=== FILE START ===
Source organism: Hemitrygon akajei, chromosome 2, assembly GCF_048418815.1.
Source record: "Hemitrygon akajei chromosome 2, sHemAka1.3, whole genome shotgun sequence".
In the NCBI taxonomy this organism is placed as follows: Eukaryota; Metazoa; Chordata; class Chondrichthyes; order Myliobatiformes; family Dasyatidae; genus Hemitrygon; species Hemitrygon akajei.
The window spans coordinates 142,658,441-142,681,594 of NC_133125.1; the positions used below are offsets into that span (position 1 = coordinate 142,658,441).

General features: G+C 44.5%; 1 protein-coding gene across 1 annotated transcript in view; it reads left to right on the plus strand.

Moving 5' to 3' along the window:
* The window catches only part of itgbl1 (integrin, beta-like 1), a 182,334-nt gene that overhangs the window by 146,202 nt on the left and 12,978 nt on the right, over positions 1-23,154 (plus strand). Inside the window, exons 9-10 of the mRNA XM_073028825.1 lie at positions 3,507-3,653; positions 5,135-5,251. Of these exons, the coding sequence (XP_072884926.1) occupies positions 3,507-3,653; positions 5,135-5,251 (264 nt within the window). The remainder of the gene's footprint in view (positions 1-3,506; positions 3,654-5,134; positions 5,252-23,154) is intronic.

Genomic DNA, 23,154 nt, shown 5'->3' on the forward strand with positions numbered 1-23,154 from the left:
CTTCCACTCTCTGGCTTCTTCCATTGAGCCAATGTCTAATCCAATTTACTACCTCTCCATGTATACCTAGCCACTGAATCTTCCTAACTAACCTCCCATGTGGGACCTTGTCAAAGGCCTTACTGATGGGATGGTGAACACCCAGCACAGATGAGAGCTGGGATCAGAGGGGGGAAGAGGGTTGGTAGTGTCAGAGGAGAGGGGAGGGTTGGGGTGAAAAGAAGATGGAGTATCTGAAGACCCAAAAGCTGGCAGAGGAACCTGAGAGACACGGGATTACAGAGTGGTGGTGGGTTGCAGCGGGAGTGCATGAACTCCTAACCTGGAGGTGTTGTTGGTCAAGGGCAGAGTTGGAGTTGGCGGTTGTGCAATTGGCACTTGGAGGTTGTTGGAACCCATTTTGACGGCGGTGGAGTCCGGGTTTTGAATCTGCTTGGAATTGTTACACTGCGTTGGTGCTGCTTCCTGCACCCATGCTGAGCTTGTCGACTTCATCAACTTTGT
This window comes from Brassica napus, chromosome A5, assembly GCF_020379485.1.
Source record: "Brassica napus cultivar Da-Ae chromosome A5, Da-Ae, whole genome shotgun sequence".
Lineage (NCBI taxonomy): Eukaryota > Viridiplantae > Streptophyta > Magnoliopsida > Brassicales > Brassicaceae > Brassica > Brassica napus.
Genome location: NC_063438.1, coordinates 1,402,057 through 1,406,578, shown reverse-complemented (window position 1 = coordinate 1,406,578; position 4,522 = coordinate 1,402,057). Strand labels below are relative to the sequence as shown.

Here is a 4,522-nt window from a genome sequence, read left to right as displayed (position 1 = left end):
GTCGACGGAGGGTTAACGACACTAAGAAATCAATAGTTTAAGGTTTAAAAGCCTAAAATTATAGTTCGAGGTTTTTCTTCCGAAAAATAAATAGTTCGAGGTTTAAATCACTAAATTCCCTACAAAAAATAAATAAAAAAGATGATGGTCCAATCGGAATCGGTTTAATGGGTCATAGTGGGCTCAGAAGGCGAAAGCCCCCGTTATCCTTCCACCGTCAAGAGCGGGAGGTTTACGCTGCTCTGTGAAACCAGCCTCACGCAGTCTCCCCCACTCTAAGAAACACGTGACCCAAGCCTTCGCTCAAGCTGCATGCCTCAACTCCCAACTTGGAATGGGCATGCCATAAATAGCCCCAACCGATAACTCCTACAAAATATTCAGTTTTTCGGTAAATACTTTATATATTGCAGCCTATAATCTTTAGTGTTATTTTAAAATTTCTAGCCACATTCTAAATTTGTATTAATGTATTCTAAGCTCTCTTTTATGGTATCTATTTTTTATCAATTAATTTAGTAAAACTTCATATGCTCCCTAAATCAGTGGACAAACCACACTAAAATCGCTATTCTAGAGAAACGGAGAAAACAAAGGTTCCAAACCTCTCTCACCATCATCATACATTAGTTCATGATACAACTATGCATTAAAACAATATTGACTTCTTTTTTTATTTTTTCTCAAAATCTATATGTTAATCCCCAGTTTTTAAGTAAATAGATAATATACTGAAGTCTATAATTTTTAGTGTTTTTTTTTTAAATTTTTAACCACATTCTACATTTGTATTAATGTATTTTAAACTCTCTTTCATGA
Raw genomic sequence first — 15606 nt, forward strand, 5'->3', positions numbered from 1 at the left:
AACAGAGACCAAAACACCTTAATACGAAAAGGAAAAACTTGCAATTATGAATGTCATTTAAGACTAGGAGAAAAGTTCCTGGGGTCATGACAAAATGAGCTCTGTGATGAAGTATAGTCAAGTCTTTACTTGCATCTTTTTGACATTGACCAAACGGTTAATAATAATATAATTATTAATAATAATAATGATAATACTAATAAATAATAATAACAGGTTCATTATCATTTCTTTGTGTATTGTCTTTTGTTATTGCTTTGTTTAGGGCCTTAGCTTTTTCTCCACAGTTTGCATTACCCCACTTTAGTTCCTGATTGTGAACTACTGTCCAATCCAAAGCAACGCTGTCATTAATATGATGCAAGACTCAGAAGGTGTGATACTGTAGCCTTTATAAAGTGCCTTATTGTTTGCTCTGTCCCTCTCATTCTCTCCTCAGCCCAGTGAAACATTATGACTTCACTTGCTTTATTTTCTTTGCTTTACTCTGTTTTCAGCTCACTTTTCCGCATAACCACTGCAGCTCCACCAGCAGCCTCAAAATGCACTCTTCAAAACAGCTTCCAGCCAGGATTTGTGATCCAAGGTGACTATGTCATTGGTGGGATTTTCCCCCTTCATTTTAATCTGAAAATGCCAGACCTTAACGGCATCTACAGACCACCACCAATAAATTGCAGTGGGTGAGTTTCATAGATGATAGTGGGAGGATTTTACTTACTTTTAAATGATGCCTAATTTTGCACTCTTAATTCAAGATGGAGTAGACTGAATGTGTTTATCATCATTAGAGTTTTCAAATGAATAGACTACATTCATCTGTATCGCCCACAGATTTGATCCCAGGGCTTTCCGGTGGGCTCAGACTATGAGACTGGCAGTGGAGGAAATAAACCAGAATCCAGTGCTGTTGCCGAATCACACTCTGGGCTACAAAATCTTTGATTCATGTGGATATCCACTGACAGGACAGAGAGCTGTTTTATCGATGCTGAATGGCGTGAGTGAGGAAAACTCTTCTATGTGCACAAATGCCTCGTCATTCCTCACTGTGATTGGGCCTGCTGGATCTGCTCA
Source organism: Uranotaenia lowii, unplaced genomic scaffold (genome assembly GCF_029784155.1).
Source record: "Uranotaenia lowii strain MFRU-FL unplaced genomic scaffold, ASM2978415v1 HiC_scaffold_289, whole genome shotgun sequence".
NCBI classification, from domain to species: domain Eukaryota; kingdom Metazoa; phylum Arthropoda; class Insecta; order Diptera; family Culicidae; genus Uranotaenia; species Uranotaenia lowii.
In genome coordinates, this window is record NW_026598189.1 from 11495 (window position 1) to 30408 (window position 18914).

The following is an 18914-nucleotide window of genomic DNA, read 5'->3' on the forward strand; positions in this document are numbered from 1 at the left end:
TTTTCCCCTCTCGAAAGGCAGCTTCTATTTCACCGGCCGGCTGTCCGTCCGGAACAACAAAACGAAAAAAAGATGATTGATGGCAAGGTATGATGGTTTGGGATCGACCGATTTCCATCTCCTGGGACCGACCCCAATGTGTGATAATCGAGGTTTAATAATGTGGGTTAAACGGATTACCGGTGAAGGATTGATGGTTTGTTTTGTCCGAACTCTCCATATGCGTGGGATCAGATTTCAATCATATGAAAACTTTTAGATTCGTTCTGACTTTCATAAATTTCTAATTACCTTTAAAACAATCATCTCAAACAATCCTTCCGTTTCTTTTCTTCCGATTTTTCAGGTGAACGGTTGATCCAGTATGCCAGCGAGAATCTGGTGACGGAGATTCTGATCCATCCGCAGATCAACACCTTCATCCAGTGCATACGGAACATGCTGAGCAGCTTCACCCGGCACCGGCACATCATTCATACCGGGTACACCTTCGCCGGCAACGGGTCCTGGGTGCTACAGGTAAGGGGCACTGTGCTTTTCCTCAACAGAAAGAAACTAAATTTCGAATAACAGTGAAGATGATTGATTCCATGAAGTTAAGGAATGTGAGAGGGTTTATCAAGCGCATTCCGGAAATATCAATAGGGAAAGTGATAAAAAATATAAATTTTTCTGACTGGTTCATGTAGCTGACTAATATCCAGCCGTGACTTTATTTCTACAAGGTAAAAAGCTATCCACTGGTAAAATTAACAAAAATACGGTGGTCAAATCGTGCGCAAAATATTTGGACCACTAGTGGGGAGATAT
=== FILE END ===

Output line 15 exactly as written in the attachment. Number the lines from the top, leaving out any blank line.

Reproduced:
GTCGACGGAGGGTTAACGACACTAAGAAATCAATAGTTTAAGGTTTAAAAGCCTAAAATTATAGTTCGAGGTTTTTCTTCCGAAAAATAAATAGTTCGAGGTTTAAATCACTAAATTCCCTACAAAAAATAAATAAAAAAGATGATGGTCCAATCGGAATCGGTTTAATGGGTCATAGTGGGCTCAGAAGGCGAAAGCCCCCGTTATCCTTCCACCGTCAAGAGCGGGAGGTTTACGCTGCTCTGTGAAACCAGCCTCACGCAGTCTCCCCCACTCTAAGAAACACGTGACCCAAGCCTTCGCTCAAGCTGCATGCCTCAACTCCCAACTTGGAATGGGCATGCCATAAATAGCCCCAACCGATAACTCCTACAAAATATTCAGTTTTTCGGTAAATACTTTATATATTGCAGCCTATAATCTTTAGTGTTATTTTAAAATTTCTAGCCACATTCTAAATTTGTATTAATGTATTCTAAGCTCTCTTTTATGGTATCTATTTTTTATCAATTAATTTAGTAAAACTTCATATGCTCCCTAAATCAGTGGACAAACCACACTAAAATCGCTATTCTAGAGAAACGGAGAAAACAAAGGTTCCAAACCTCTCTCACCATCATCATACATTAGTTCATGATACAACTATGCATTAAAACAATATTGACTTCTTTTTTTATTTTTTCTCAAAATCTATATGTTAATCCCCAGTTTTTAAGTAAATAGATAATATACTGAAGTCTATAATTTTTAGTGTTTTTTTTTTAAATTTTTAACCACATTCTACATTTGTATTAATGTATTTTAAACTCTCTTTCATGA